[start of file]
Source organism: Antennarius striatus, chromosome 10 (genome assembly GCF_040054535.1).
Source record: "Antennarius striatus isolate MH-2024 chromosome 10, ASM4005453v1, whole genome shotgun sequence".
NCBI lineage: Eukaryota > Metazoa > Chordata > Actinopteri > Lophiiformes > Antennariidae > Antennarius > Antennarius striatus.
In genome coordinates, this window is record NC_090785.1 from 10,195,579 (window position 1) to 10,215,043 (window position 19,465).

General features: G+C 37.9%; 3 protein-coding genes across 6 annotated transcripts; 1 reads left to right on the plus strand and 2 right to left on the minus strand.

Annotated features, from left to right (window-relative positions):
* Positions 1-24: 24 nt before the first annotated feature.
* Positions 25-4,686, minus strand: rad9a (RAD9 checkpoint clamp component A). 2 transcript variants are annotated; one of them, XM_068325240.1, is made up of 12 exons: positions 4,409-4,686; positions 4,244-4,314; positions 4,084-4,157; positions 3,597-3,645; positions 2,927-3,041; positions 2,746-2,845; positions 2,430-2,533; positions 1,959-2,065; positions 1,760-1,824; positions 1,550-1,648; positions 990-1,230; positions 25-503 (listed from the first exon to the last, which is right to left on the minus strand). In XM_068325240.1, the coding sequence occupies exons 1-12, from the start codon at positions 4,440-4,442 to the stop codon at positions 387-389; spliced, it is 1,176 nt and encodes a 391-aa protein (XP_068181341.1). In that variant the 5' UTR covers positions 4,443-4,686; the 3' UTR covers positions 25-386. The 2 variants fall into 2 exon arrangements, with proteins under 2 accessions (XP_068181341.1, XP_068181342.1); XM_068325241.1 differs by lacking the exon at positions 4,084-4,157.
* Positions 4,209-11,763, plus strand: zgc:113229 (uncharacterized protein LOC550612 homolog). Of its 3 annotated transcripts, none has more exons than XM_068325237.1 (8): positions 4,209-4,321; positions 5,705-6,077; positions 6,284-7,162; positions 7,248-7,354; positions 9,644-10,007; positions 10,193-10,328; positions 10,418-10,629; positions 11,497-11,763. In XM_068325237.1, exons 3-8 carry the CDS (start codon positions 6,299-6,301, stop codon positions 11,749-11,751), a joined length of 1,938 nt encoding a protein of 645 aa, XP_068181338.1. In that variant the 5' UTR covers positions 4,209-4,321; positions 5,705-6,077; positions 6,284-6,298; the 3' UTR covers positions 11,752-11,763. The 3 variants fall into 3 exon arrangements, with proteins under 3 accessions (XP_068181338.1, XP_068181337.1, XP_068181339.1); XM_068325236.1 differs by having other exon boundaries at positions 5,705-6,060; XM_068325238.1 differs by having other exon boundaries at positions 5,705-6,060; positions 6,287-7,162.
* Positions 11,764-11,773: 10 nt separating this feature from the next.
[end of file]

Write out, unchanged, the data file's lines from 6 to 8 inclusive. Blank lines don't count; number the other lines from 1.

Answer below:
Annotated features, from left to right (window-relative positions):
* Positions 1-24: 24 nt before the first annotated feature.
* Positions 25-4,686, minus strand: rad9a (RAD9 checkpoint clamp component A). 2 transcript variants are annotated; one of them, XM_068325240.1, is made up of 12 exons: positions 4,409-4,686; positions 4,244-4,314; positions 4,084-4,157; positions 3,597-3,645; positions 2,927-3,041; positions 2,746-2,845; positions 2,430-2,533; positions 1,959-2,065; positions 1,760-1,824; positions 1,550-1,648; positions 990-1,230; positions 25-503 (listed from the first exon to the last, which is right to left on the minus strand). In XM_068325240.1, the coding sequence occupies exons 1-12, from the start codon at positions 4,440-4,442 to the stop codon at positions 387-389; spliced, it is 1,176 nt and encodes a 391-aa protein (XP_068181341.1). In that variant the 5' UTR covers positions 4,443-4,686; the 3' UTR covers positions 25-386. The 2 variants fall into 2 exon arrangements, with proteins under 2 accessions (XP_068181341.1, XP_068181342.1); XM_068325241.1 differs by lacking the exon at positions 4,084-4,157.